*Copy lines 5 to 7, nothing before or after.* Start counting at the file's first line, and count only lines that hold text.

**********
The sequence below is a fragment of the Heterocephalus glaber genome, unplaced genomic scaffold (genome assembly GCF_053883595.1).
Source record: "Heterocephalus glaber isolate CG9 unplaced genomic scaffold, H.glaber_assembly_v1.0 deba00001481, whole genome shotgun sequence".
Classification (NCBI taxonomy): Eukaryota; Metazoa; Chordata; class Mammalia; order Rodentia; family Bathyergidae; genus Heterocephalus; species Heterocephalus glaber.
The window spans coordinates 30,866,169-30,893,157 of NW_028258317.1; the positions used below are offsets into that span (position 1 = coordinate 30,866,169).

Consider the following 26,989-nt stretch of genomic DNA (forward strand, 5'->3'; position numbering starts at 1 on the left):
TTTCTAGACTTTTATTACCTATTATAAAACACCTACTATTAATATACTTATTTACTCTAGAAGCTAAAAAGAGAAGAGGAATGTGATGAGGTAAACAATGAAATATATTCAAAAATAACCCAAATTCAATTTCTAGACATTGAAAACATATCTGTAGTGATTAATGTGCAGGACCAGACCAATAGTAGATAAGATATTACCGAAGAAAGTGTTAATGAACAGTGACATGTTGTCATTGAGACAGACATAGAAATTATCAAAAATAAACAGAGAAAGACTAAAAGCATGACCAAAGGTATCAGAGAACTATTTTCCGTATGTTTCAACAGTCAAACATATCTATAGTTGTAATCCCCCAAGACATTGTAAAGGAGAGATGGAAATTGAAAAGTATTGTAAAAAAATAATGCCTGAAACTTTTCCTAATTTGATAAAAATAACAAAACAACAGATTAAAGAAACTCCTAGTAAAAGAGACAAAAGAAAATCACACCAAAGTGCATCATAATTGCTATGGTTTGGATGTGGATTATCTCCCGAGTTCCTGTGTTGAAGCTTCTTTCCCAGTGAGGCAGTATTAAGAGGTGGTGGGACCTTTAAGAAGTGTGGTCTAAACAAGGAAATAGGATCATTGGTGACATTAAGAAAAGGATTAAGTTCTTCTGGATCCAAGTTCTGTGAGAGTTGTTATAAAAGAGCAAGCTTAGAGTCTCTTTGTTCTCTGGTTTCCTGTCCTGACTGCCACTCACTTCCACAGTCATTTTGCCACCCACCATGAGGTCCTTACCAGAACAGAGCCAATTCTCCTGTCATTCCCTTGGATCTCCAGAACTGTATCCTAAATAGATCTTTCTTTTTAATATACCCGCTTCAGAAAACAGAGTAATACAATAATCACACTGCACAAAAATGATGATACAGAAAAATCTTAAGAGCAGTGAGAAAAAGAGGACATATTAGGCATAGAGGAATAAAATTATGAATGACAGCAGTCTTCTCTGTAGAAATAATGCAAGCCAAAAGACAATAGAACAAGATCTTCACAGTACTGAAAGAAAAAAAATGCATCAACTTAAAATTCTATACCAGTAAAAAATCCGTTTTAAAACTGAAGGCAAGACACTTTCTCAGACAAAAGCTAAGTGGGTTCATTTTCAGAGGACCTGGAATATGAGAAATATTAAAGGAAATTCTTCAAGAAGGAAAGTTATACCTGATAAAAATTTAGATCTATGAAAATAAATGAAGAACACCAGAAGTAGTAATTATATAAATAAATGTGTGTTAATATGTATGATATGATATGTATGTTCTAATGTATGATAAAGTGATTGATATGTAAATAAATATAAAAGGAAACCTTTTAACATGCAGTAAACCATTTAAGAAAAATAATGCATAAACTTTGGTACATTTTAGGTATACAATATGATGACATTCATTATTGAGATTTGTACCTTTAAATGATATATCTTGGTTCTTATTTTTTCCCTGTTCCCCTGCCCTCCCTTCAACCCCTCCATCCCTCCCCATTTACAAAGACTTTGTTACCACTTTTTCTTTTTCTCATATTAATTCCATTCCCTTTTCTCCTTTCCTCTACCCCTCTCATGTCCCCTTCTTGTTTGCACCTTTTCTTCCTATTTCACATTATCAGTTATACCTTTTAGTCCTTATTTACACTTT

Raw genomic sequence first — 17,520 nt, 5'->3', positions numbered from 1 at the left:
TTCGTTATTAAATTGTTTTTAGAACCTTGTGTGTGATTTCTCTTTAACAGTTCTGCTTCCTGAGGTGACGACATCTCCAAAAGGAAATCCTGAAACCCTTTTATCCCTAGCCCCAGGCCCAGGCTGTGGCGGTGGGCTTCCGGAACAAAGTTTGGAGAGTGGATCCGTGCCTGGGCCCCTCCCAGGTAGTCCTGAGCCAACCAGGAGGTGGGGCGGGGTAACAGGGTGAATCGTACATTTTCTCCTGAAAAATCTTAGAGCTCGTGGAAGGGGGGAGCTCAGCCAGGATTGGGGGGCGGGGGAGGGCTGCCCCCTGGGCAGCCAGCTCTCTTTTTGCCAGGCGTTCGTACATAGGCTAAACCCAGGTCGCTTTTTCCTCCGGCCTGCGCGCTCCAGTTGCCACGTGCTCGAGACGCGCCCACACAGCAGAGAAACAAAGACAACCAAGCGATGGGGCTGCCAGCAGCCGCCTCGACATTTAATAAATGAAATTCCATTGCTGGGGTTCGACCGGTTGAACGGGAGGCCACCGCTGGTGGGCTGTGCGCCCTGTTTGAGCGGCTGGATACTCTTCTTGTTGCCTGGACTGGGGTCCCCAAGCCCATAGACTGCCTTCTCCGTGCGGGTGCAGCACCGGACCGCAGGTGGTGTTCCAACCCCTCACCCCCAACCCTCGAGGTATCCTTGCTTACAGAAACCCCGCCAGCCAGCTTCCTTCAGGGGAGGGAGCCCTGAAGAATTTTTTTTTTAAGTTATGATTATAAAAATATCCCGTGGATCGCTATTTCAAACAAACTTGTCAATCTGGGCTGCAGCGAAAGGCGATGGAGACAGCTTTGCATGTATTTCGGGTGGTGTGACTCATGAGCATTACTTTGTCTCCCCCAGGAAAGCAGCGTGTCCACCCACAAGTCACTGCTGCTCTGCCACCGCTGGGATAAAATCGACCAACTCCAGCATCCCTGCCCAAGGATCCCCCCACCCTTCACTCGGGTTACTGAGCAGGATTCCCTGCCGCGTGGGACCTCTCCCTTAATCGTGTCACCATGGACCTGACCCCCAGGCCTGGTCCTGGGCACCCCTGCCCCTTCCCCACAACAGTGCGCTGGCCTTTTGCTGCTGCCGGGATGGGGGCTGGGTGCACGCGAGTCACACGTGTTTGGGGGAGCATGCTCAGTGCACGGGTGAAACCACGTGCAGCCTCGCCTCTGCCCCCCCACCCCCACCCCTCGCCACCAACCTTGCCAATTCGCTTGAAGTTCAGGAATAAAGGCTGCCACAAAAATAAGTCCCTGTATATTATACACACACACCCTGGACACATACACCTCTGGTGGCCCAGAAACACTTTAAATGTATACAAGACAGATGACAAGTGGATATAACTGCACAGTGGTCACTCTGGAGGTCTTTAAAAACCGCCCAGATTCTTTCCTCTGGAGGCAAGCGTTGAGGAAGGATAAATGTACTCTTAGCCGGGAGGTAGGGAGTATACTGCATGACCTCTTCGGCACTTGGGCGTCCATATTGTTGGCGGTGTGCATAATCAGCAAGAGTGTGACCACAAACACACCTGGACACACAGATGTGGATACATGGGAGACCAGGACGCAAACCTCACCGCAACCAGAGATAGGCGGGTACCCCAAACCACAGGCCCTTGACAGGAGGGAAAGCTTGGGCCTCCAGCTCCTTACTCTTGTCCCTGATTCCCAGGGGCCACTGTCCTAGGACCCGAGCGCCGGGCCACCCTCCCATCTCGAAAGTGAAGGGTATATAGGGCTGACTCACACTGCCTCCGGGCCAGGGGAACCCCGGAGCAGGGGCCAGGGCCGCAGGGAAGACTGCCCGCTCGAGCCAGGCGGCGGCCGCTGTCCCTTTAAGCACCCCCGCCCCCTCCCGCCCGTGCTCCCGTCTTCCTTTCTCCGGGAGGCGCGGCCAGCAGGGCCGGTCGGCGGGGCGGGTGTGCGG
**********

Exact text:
Consider the following 26,989-nt stretch of genomic DNA (forward strand, 5'->3'; position numbering starts at 1 on the left):
TTTCTAGACTTTTATTACCTATTATAAAACACCTACTATTAATATACTTATTTACTCTAGAAGCTAAAAAGAGAAGAGGAATGTGATGAGGTAAACAATGAAATATATTCAAAAATAACCCAAATTCAATTTCTAGACATTGAAAACATATCTGTAGTGATTAATGTGCAGGACCAGACCAATAGTAGATAAGATATTACCGAAGAAAGTGTTAATGAACAGTGACATGTTGTCATTGAGACAGACATAGAAATTATCAAAAATAAACAGAGAAAGACTAAAAGCATGACCAAAGGTATCAGAGAACTATTTTCCGTATGTTTCAACAGTCAAACATATCTATAGTTGTAATCCCCCAAGACATTGTAAAGGAGAGATGGAAATTGAAAAGTATTGTAAAAAAATAATGCCTGAAACTTTTCCTAATTTGATAAAAATAACAAAACAACAGATTAAAGAAACTCCTAGTAAAAGAGACAAAAGAAAATCACACCAAAGTGCATCATAATTGCTATGGTTTGGATGTGGATTATCTCCCGAGTTCCTGTGTTGAAGCTTCTTTCCCAGTGAGGCAGTATTAAGAGGTGGTGGGACCTTTAAGAAGTGTGGTCTAAACAAGGAAATAGGATCATTGGTGACATTAAGAAAAGGATTAAGTTCTTCTGGATCCAAGTTCTGTGAGAGTTGTTATAAAAGAGCAAGCTTAGAGTCTCTTTGTTCTCTGGTTTCCTGTCCTGACTGCCACTCACTTCCACAGTCATTTTGCCACCCACCATGAGGTCCTTACCAGAACAGAGCCAATTCTCCTGTCATTCCCTTGGATCTCCAGAACTGTATCCTAAATAGATCTTTCTTTTTAATATACCCGCTTCAGAAAACAGAGTAATACAATAATCACACTGCACAAAAATGATGATACAGAAAAATCTTAAGAGCAGTGAGAAAAAGAGGACATATTAGGCATAGAGGAATAAAATTATGAATGACAGCAGTCTTCTCTGTAGAAATAATGCAAGCCAAAAGACAATAGAACAAGATCTTCACAGTACTGAAAGAAAAAAAATGCATCAACTTAAAATTCTATACCAGTAAAAAATCCGTTTTAAAACTGAAGGCAAGACACTTTCTCAGACAAAAGCTAAGTGGGTTCATTTTCAGAGGACCTGGAATATGAGAAATATTAAAGGAAATTCTTCAAGAAGGAAAGTTATACCTGATAAAAATTTAGATCTATGAAAATAAATGAAGAACACCAGAAGTAGTAATTATATAAATAAATGTGTGTTAATATGTATGATATGATATGTATGTTCTAATGTATGATAAAGTGATTGATATGTAAATAAATATAAAAGGAAACCTTTTAACATGCAGTAAACCATTTAAGAAAAATAATGCATAAACTTTGGTACATTTTAGGTATACAATATGATGACATTCATTATTGAGATTTGTACCTTTAAATGATATATCTTGGTTCTTATTTTTTCCCTGTTCCCCTGCCCTCCCTTCAACCCCTCCATCCCTCCCCATTTACAAAGACTTTGTTACCACTTTTTCTTTTTCTCATATTAATTCCATTCCCTTTTCTCCTTTCCTCTACCCCTCTCATGTCCCCTTCTTGTTTGCACCTTTTCTTCCTATTTCACATTATCAGTTATACCTTTTAGTCCTTATTTACACTTT

Raw genomic sequence first — 17,520 nt, 5'->3', positions numbered from 1 at the left: